Deb Olin Unferth’s wildly inventive novel is a heist story of a very unusual sort. Swirling with a rich array of voices, Barn 8 takes readers into the minds of these renegades: a farmer’s daughter, a former director of undercover investigations, hundreds of activists, a forest ranger who suddenly comes upon forty thousand hens, and a security guard who is left on an empty farm for years.
There are glimpses twenty thousand years into the future to see what chickens might evolve into on our contaminated planet. We hear what hens think happens when they die. In the end the cracked hearts of these indelible characters, their earnest efforts to heal themselves, and their radical actions will lead them to ruin or revelation.
Funny, whimsical, philosophical, and heartbreaking, Barn 8 ultimately asks: What constitutes meaningful action in a world so in need of change? Unferth comes at this question with striking ingenuity, razor-sharp wit, and ferocious passion. Barn 8 is a rare comic-political drama, a tour de force for our time. An excellent eco-fiction.
Ishmael – Daniel Quinn
One of the most popular eco-fiction books. The narrator of this extraordinary tale is a man in search for truth. He answers an ad in a local newspaper from a teacher looking for serious pupils, only to find himself alone in an abandoned office with a full-grown gorilla who is nibbling delicately on a slender branch. “You are the teacher?” he asks incredulously. “I am the teacher,” the gorilla replies. Ishmael is a creature of immense wisdom and he has a story to tell, one that no other human being has ever heard.
It is a story that extends backward and forward over the lifespan of the earth from the birth of time to a future there is still time to save. Like all great teachers, Ishmael refuses to make the lesson easy; he demands the final illumination to come from within ourselves. Is it man’s destiny to rule the world? Or is it a higher destiny possible for him—one more wonderful than he has ever imagined? A must-read eco-fiction.
The Monkey Wrench Gang – Edward Abbey
Ed Abbey called The Monkey Wrench Gang, his 1975 novel, a “comic extravaganza.” Some readers have remarked that the book is more a comic book than a real novel, and it’s true that reading this incendiary call to protect the American wilderness requires more than a little of the old willing suspension of disbelief. A comic example of eco-fiction.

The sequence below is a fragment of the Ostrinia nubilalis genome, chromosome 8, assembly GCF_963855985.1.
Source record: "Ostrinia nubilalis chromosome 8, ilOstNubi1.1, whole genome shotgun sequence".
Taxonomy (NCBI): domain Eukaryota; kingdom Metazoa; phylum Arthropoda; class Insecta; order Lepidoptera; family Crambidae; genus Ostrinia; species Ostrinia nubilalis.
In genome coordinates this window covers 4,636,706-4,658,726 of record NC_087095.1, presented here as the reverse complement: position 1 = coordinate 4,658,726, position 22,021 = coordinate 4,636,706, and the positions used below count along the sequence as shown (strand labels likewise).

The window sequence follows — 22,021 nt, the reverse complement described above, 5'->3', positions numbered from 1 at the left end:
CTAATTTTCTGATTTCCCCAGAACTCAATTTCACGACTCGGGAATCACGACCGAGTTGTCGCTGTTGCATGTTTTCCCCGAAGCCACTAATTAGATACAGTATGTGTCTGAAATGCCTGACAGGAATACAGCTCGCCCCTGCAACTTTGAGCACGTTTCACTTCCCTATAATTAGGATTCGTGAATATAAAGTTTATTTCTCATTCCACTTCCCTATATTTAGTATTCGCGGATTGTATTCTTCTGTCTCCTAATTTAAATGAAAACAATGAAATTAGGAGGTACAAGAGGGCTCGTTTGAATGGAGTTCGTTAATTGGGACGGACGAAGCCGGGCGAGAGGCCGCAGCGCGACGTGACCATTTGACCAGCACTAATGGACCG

The story centers on Vietnam veteran George Washington Hayduke III, who returns to the desert to find his beloved canyons and rivers threatened by industrial development. On a rafting trip down the Colorado River, Hayduke joins forces with feminist saboteur Bonnie Abbzug, wilderness guide Seldom Seen Smith, and billboard torcher Doc Sarvis, M.D., and together they wander off to wage war on the big yellow machines, on dam builders and road builders and strip miners.
As they do, his characters voice Abbey’s concerns about wilderness preservation (“Hell of a place to lose a cow,” Smith thinks to himself while roaming through the canyonlands of southern Utah. “Hell of a place to lose your heart. Hell of a place… to lose. Period”).
Moving from one improbable situation to the next, packing more adventure into the space of a few weeks than most real people do in a lifetime, the motley gang puts fear into the hearts of their enemies, laughing all the while. It’s comic, yes, and required reading for anyone who has come to love the desert. One of the best-known examples of eco-fiction.
The Lamentations of Zeno – Ilja Trojanow
Zeno Hintermeier is a scientist working as a travel guide on an Antarctic cruise ship, encouraging the wealthy to marvel at the least explored continent and to open their eyes to its rapid degradation. It is a troubling turn in the life of an idealistic glaciologist. Now in his early sixties, Zeno bewails the loss of his beloved glaciers, the disintegration of his marriage, and the foundering of his increasingly irrelevant career. Troubled in conscience and goaded by the smug complacency of the passengers in his charge, he starts to plan a desperate gesture that will send a wake-up call to an overheating world.